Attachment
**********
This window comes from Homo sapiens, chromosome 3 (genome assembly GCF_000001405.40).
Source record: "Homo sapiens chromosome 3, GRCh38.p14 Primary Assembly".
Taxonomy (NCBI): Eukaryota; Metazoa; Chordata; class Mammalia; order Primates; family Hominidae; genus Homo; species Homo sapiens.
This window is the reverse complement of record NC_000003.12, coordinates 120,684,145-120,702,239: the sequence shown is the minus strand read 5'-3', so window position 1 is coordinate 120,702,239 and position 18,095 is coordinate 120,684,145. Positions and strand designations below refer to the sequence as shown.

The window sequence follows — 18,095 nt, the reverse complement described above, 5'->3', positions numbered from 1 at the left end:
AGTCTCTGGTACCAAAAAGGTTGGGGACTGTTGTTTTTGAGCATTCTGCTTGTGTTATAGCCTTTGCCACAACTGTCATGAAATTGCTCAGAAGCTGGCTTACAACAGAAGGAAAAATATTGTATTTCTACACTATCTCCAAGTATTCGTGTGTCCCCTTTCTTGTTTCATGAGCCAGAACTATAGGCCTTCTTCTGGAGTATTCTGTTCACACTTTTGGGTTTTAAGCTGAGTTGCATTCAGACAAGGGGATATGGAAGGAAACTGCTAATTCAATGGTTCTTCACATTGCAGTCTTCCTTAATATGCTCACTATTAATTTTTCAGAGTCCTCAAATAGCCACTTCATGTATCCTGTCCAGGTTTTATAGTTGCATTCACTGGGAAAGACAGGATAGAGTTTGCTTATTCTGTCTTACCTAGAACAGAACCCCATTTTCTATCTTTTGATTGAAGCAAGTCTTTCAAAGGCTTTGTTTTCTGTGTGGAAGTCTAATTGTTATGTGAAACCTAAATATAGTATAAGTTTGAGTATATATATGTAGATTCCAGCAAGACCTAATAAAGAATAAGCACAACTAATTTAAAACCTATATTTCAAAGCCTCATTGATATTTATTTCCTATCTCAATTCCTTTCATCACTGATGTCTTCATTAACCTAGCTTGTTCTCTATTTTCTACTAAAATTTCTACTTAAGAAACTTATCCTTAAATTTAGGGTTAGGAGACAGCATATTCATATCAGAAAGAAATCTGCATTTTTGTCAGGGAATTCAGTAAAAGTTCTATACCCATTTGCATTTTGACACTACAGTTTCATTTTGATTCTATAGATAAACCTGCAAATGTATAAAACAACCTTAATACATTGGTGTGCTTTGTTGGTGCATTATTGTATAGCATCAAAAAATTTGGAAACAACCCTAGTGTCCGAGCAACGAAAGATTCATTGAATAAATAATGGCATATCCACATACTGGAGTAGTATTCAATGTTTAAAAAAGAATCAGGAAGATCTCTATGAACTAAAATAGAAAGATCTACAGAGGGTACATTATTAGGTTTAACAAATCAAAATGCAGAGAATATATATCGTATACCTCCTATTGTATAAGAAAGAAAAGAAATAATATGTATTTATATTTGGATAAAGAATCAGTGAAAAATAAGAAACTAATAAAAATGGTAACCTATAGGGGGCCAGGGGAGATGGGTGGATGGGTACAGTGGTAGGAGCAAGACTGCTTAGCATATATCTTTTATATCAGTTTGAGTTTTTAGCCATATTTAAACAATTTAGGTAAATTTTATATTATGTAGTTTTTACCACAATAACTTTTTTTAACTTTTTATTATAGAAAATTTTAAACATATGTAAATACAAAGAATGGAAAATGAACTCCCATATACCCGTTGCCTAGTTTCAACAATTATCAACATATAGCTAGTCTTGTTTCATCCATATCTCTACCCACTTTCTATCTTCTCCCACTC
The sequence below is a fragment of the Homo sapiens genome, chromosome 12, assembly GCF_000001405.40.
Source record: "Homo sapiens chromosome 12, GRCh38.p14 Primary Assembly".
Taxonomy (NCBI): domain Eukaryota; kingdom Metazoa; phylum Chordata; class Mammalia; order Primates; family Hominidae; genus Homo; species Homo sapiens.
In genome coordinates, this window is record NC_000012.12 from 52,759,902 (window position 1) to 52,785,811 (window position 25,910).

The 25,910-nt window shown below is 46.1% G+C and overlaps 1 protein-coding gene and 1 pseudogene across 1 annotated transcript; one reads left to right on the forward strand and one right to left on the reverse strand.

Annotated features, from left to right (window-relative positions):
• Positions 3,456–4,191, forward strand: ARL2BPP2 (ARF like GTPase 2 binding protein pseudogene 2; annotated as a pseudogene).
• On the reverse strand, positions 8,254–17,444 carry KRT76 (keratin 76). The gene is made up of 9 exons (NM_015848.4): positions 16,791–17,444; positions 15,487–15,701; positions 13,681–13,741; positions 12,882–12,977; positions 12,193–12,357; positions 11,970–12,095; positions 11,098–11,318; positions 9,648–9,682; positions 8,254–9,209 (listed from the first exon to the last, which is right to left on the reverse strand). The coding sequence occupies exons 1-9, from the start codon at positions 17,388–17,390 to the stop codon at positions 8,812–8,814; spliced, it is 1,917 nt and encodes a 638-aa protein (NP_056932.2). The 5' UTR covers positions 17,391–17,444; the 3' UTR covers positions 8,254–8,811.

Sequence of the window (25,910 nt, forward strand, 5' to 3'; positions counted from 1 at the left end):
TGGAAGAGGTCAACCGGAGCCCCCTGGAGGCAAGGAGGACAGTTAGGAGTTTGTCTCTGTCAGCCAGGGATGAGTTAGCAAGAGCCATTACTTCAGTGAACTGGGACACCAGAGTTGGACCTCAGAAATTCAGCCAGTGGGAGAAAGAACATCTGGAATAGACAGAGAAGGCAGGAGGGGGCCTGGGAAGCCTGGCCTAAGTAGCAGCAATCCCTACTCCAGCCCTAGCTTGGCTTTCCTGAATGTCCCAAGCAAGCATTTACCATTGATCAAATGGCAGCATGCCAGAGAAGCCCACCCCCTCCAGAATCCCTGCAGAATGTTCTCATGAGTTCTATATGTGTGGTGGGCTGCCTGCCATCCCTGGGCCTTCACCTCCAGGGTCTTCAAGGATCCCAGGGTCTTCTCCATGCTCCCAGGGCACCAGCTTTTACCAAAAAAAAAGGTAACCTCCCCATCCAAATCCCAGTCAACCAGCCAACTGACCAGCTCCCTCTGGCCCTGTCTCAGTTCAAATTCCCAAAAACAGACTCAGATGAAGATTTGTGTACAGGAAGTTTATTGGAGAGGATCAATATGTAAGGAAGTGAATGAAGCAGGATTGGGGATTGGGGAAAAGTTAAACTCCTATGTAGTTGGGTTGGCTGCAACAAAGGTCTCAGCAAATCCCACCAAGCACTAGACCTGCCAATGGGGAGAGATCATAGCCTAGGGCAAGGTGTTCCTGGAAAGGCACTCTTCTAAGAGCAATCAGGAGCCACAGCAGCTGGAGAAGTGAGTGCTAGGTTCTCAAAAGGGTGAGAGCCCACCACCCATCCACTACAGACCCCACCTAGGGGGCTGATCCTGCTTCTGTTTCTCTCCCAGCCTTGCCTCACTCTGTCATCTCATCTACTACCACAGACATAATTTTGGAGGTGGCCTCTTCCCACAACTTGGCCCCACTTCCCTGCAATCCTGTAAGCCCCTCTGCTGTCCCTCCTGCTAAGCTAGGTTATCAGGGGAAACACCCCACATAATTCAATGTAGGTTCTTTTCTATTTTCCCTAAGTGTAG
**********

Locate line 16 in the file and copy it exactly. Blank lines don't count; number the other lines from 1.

TGGAAGAGGTCAACCGGAGCCCCCTGGAGGCAAGGAGGACAGTTAGGAGTTTGTCTCTGTCAGCCAGGGATGAGTTAGCAAGAGCCATTACTTCAGTGAACTGGGACACCAGAGTTGGACCTCAGAAATTCAGCCAGTGGGAGAAAGAACATCTGGAATAGACAGAGAAGGCAGGAGGGGGCCTGGGAAGCCTGGCCTAAGTAGCAGCAATCCCTACTCCAGCCCTAGCTTGGCTTTCCTGAATGTCCCAAGCAAGCATTTACCATTGATCAAATGGCAGCATGCCAGAGAAGCCCACCCCCTCCAGAATCCCTGCAGAATGTTCTCATGAGTTCTATATGTGTGGTGGGCTGCCTGCCATCCCTGGGCCTTCACCTCCAGGGTCTTCAAGGATCCCAGGGTCTTCTCCATGCTCCCAGGGCACCAGCTTTTACCAAAAAAAAAGGTAACCTCCCCATCCAAATCCCAGTCAACCAGCCAACTGACCAGCTCCCTCTGGCCCTGTCTCAGTTCAAATTCCCAAAAACAGACTCAGATGAAGATTTGTGTACAGGAAGTTTATTGGAGAGGATCAATATGTAAGGAAGTGAATGAAGCAGGATTGGGGATTGGGGAAAAGTTAAACTCCTATGTAGTTGGGTTGGCTGCAACAAAGGTCTCAGCAAATCCCACCAAGCACTAGACCTGCCAATGGGGAGAGATCATAGCCTAGGGCAAGGTGTTCCTGGAAAGGCACTCTTCTAAGAGCAATCAGGAGCCACAGCAGCTGGAGAAGTGAGTGCTAGGTTCTCAAAAGGGTGAGAGCCCACCACCCATCCACTACAGACCCCACCTAGGGGGCTGATCCTGCTTCTGTTTCTCTCCCAGCCTTGCCTCACTCTGTCATCTCATCTACTACCACAGACATAATTTTGGAGGTGGCCTCTTCCCACAACTTGGCCCCACTTCCCTGCAATCCTGTAAGCCCCTCTGCTGTCCCTCCTGCTAAGCTAGGTTATCAGGGGAAACACCCCACATAATTCAATGTAGGTTCTTTTCTATTTTCCCTAAGTGTAG